I believe 2023 will be the year when we will be able to bridge the gap and complete the sustainable ecosystem circle in agriculture thanks to the proliferation of new finance mechanisms for farmers. Exciting trends are emerging that address the differing needs of farmers in communities across the world.
Web3: New Kid on the Block Empowering Developing Agrimarkets
For unbanked communities in developing regions, a smartphone is a game-changer as it provides farmers with the opportunity to access financial services. This includes using cryptocurrency platforms to get microloans and being able to pay or be paid for goods and services instantly, directly, and without a middle man.
With many communities depending on their local farmers for all their food needs, Web3-powered developments have real potential to improve livelihoods. Providing better access to broadband and cellular networks in rural areas is therefore of crucial importance to farmers in developing countries.
Progress is slow and steady, with only 28 percent of the sub-Saharan population having internet access in 2020. However, with the war in Ukraine, and the worsening macroeconomic outlook having the biggest impact on poorer communities, the international development communities will continue to push for greater connectivity over the coming years with major investment and innovation needed to transform the livelihoods of those most in need.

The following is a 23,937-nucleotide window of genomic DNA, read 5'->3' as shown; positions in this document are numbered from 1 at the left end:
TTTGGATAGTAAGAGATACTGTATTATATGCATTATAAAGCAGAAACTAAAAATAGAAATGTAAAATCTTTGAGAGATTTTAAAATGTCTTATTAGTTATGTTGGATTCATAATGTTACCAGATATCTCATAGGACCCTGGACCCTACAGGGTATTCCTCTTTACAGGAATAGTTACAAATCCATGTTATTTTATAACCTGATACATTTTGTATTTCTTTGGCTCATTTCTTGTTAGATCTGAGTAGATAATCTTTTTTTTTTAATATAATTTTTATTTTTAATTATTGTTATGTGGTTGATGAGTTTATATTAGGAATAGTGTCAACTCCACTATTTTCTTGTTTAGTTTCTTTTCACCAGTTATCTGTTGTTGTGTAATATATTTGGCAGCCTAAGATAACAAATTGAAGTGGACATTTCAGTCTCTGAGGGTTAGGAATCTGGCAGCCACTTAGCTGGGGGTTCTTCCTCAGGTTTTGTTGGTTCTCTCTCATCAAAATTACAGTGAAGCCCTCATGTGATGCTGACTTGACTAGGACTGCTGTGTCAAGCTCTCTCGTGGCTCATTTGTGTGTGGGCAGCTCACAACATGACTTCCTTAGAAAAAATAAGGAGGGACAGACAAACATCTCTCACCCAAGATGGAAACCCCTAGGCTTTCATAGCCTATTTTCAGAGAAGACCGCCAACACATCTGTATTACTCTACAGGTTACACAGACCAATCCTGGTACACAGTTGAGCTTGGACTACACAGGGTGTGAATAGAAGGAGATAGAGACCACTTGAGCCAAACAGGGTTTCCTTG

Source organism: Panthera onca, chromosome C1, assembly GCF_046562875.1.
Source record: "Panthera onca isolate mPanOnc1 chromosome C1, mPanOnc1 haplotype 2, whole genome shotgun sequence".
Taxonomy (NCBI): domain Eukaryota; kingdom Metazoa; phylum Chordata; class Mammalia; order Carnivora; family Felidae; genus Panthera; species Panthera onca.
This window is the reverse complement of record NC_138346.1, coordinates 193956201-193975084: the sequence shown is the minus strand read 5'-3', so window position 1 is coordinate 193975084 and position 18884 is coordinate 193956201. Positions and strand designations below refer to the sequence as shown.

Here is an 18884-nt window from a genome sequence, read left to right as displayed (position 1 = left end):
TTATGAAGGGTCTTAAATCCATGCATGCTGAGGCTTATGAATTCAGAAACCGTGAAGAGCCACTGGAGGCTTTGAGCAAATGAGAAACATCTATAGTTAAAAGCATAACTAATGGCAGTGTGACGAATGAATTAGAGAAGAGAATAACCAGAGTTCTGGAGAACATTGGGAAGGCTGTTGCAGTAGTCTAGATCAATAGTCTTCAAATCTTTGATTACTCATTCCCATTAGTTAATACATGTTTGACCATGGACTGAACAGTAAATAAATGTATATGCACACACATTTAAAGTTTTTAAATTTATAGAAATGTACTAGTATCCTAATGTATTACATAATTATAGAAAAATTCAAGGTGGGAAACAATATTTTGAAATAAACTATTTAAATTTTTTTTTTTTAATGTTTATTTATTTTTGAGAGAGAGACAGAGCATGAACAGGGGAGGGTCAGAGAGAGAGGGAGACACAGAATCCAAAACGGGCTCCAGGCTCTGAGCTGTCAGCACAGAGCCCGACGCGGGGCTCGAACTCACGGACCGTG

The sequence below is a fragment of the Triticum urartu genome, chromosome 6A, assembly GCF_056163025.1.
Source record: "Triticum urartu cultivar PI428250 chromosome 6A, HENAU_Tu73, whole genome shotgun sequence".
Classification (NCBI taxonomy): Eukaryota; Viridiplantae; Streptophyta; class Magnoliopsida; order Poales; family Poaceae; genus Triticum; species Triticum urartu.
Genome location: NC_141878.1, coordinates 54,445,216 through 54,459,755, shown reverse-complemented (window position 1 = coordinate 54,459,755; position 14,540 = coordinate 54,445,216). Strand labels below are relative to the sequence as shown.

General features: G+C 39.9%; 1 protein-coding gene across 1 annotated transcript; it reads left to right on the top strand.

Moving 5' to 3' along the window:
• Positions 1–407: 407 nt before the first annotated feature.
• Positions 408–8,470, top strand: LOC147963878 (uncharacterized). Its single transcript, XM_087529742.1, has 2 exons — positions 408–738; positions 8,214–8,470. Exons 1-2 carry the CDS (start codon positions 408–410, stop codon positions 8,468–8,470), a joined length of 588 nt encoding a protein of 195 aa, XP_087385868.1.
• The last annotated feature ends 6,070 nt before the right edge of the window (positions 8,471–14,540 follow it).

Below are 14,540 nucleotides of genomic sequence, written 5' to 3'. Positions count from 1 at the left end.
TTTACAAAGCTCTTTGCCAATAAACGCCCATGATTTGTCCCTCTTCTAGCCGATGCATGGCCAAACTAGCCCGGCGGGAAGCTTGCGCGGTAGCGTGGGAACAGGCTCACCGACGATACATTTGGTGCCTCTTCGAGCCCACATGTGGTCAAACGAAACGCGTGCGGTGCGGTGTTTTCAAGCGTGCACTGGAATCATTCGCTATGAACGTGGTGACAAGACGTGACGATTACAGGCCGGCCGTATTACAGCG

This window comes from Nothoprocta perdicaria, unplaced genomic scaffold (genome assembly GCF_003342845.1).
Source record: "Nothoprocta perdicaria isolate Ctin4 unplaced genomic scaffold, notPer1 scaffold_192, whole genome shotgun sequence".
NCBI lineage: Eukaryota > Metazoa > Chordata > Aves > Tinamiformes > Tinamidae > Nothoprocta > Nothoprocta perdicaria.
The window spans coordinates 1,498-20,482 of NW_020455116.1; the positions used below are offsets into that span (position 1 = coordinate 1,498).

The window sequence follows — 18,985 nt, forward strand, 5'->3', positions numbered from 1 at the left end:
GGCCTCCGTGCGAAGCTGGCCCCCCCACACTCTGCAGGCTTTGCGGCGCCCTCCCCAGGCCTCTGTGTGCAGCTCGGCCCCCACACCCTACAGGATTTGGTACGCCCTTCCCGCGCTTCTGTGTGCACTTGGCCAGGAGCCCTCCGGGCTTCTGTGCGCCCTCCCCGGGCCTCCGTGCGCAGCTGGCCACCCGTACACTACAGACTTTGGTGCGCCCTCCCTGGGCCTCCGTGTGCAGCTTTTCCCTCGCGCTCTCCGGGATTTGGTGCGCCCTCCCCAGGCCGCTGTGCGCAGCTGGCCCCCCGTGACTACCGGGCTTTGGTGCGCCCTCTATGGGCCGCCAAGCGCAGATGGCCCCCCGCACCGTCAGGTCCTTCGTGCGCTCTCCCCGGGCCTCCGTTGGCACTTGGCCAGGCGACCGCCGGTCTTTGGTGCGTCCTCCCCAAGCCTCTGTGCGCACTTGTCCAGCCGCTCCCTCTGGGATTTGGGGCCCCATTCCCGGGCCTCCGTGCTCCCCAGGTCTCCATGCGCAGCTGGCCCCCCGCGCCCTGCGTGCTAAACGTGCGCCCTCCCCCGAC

Insurance Offers Security
One of the many reasons why it is so difficult for financial institutions to fund farmers is the difficulty to assess risks due to the unpredictable nature of the agricultural business. This is why insurance is another problem area for many farmers. Unfortunately, poorer countries are already disproportionately affected by climate change, and an extreme weather event can have devastating effects on the livelihoods of farmers and local communities with no available safety net.
This is an area where blockchain can really shine, however. Clean and open digital data from weather stations and farms on blockchain that cannot be manipulated form the basis of Web3-powered index insurance. This allows claims to be processed quickly with automated payouts. Farmers are therefore able to better manage risks and become less vulnerable to the adverse effects of weather events, equipment failure and other problems, and in time will be able to look towards improving their processes above and beyond constant firefighting.
Boost in Green Loans from Traditional Financial Institutions
While farmers in developed economies do not face the same challenges as their counterparts in poorer regions, access to finance remains a challenge. In many parts of Europe, for example, those farmers unable to access finance through traditional institutions make agreements with their agricultural input suppliers regarding financing options at inordinate rates. However, looming regulations around sustainable investments, including the upcoming EU Taxonomy, is putting pressure on financial institutions to invest according to more stringent ESG principles. With two-thirds of the European economy being financed by banks, banks have a major responsibility in the transition to a more sustainable future.